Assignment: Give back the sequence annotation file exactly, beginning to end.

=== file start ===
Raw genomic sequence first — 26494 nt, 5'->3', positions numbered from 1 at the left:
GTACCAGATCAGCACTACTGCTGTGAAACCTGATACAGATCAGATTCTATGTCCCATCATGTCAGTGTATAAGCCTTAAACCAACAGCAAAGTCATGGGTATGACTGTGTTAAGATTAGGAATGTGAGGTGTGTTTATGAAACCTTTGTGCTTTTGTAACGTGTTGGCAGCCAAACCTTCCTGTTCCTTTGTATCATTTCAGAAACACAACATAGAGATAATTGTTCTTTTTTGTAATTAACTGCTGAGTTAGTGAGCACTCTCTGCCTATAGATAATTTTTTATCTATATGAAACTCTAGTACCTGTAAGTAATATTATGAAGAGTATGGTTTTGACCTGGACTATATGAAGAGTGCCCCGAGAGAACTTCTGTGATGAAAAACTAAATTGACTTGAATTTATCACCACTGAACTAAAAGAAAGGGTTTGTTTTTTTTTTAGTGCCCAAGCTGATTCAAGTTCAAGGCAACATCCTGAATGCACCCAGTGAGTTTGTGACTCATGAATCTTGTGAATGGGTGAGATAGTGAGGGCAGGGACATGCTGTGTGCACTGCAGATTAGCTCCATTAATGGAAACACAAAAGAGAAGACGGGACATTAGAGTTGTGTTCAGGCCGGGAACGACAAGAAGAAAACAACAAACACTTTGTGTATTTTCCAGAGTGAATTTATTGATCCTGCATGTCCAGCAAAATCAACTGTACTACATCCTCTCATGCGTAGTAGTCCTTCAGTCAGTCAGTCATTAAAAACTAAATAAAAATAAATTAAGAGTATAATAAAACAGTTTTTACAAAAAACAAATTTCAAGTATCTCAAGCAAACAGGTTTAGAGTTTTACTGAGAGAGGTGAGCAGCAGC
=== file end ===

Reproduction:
Raw genomic sequence first — 26494 nt, 5'->3', positions numbered from 1 at the left:
GTACCAGATCAGCACTACTGCTGTGAAACCTGATACAGATCAGATTCTATGTCCCATCATGTCAGTGTATAAGCCTTAAACCAACAGCAAAGTCATGGGTATGACTGTGTTAAGATTAGGAATGTGAGGTGTGTTTATGAAACCTTTGTGCTTTTGTAACGTGTTGGCAGCCAAACCTTCCTGTTCCTTTGTATCATTTCAGAAACACAACATAGAGATAATTGTTCTTTTTTGTAATTAACTGCTGAGTTAGTGAGCACTCTCTGCCTATAGATAATTTTTTATCTATATGAAACTCTAGTACCTGTAAGTAATATTATGAAGAGTATGGTTTTGACCTGGACTATATGAAGAGTGCCCCGAGAGAACTTCTGTGATGAAAAACTAAATTGACTTGAATTTATCACCACTGAACTAAAAGAAAGGGTTTGTTTTTTTTTTAGTGCCCAAGCTGATTCAAGTTCAAGGCAACATCCTGAATGCACCCAGTGAGTTTGTGACTCATGAATCTTGTGAATGGGTGAGATAGTGAGGGCAGGGACATGCTGTGTGCACTGCAGATTAGCTCCATTAATGGAAACACAAAAGAGAAGACGGGACATTAGAGTTGTGTTCAGGCCGGGAACGACAAGAAGAAAACAACAAACACTTTGTGTATTTTCCAGAGTGAATTTATTGATCCTGCATGTCCAGCAAAATCAACTGTACTACATCCTCTCATGCGTAGTAGTCCTTCAGTCAGTCAGTCATTAAAAACTAAATAAAAATAAATTAAGAGTATAATAAAACAGTTTTTACAAAAAACAAATTTCAAGTATCTCAAGCAAACAGGTTTAGAGTTTTACTGAGAGAGGTGAGCAGCAGC